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Architects outraged as shopping mall is voted Scotland’s most popular building | Scotland | The Times & The Sunday Times

The winner in the search to find Scotland’s best building of the last hundred years is . . . a shopping mall in Glasgow. Princes Square in the centre of the city has been voted the country’s favourite modern structure, beating competition from significant cultural landmarks including the Scottish parliament and the National Museum of Scotland. The award has prompted a heated exchange in architectural circles with experts describing the choice as “undeserving” and “crass” while one critic was told “he should get out more”. Housed in a Victorian building on Buchanan Street, Princes Square underwent significant development in 1987…

Life shouldn’t be ugly just because you’re poor | Comment | The Times & The Sunday Times

[Mr. Hayes, the Transport Minister] did touch on a problem that is both important and gritty. There is a kind of inequality that few mention in this country — an inequality that is as stark and dispiriting as the rest. Let’s call it aesthetic inequality. Many deprived areas are horribly ugly — and we should take more seriously the effect this has on people’s spirits and lives. In the debate on poverty, all energy is expended on weighty issues such as welfare, education and housing. The views that frame our lives don’t get a look in. Yet how does it…

Older, Smaller, Better: New Findings from Preservation Green Lab | National Trust for Historic Preservation

In The Death and Life of Great American Cities, written in 1961, Jane Jacobs observed, “Cities need old buildings so badly it is probably impossible for vigorous streets and districts to grow without them. ”Older, Smaller, Better: Measuring How the Character of Buildings and Blocks Influences Urban Vitality, a new report from Preservation Green Lab, validates Jacobs’ long-respected, but largely untested hypothesis — that neighborhoods containing a mix of older, smaller buildings of different ages support greater levels of positive economic and social activity than areas dominated by newer, larger buildings. The three study cities — San Francisco, Seattle, and…

Our Precious Urban Lives – The New York Times

This is how it is playing out here in Sydney. In every direction the city center is ringed by desirable neighborhoods with exorbitant housing prices, where residents can dine, work and shop without ever traveling far from home. It is a beautiful life, and effective at reducing car travel. But there is a darker side to it. The urban village ethos has encouraged prosperous neighborhoods to turn inward and even take pride in not connecting with fellow citizens in the suburban areas beyond. The language we still hold on to about the inner city disguises the changes that have taken…

James Didier Symposium returns to Judson

The Judson University Department of Architecture and the Association for Christians in Architecture will host the fifth annual James Didier Symposium On Christ & Architecture Sept. 15-16. …. This year’s symposium will include an impressive roster of featured guest speakers who will take on challenging and relevant topics: • “Places of the Heart: How We Learn to Love” at 6 p.m. Thursday, Sept. 15. Calvin College professor of philosophy and author James K.A. Smith will address the Judson community, including architecture students and faculty, visiting architects, arts professionals, as well as place-based and home schooling educators. He will explain what…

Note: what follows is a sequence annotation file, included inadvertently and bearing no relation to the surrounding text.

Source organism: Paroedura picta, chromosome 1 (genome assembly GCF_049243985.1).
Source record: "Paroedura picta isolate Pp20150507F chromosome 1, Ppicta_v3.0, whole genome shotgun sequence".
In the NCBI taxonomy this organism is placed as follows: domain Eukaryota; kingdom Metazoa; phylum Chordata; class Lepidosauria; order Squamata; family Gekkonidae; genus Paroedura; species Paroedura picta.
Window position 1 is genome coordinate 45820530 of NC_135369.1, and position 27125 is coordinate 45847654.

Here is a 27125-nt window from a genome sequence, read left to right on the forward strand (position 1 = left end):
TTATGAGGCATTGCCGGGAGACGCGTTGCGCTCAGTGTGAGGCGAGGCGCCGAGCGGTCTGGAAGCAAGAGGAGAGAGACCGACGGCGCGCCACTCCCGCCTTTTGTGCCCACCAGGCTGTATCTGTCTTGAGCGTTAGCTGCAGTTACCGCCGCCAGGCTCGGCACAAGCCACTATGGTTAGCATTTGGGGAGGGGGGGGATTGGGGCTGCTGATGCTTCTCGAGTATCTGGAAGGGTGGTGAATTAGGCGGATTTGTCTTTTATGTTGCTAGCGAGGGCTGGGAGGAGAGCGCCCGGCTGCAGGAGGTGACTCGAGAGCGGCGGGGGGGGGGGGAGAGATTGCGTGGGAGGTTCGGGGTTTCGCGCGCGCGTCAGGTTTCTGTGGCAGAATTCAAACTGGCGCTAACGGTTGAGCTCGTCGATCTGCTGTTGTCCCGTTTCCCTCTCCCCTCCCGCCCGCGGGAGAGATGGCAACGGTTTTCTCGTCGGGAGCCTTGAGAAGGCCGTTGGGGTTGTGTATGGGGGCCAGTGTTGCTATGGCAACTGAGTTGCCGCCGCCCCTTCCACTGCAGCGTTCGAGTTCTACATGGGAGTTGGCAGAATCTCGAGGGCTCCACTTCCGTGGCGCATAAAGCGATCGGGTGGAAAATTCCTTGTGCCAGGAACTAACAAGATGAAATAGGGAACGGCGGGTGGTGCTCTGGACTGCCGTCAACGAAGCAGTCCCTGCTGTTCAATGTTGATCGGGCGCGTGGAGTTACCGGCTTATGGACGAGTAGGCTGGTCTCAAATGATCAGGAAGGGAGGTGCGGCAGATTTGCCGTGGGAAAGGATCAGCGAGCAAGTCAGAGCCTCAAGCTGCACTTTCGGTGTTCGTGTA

The real ‘Bilbao Effect’ | CNU

… the museum alone had not transformed the city. Bilbao’s transformation was the product of major investments in environmental decontamination, flood protection, and riverfront redevelopment, as well as its significant expansion of the public transportation system, and perhaps most important, major improvements to its streets, squares, and parks. Indeed, collectively, these initiatives were the reason that the city was full of satisfied shoppers, ordinary grandmothers, international business leaders, curious teenagers, talented workers, and everybody else. Source: The real ‘Bilbao Effect’ | CNU

A Mormon Tycoon Wants to Build Joseph Smith’s Mega-Utopia in Vermont

Nicole Antal, a 30-year-old librarian in Sharon, Vermont, was putting together a town report in late January when she stumbled upon a series of odd land purchases: In just three months, a Utah-based foundation had quietly bought more than 900 acres of nearby farmland, an area larger than Central Park. All of the land was either adjacent or close to the birthplace and memorial of Joseph Smith, founder of the Mormon Church. “I’ve always loved mysteries,” says Antal. “And this seemed like a good one.”That evening, when Antal got home to the 450-square-foot house she’s building with her husband, she strapped…

English Village Becomes Climate Leader by Quietly Cleaning Up Its Own Patch – The New York Times

ASHTON HAYES, England — This small village of about 1,000 people looks like any other nestled in the countryside.But Ashton Hayes is different in an important way when it comes to one of the world’s most pressing issues: climate change. Hundreds of residents have banded together to cut greenhouse emissions — they use clotheslines instead of dryers, take fewer flights, install solar panels and glaze windows to better insulate their homes.The effort, reaching its 10th anniversary this year, has led to a 24 percent cut in emissions, according to surveys by a professor of environmental sustainability who lives here.But what…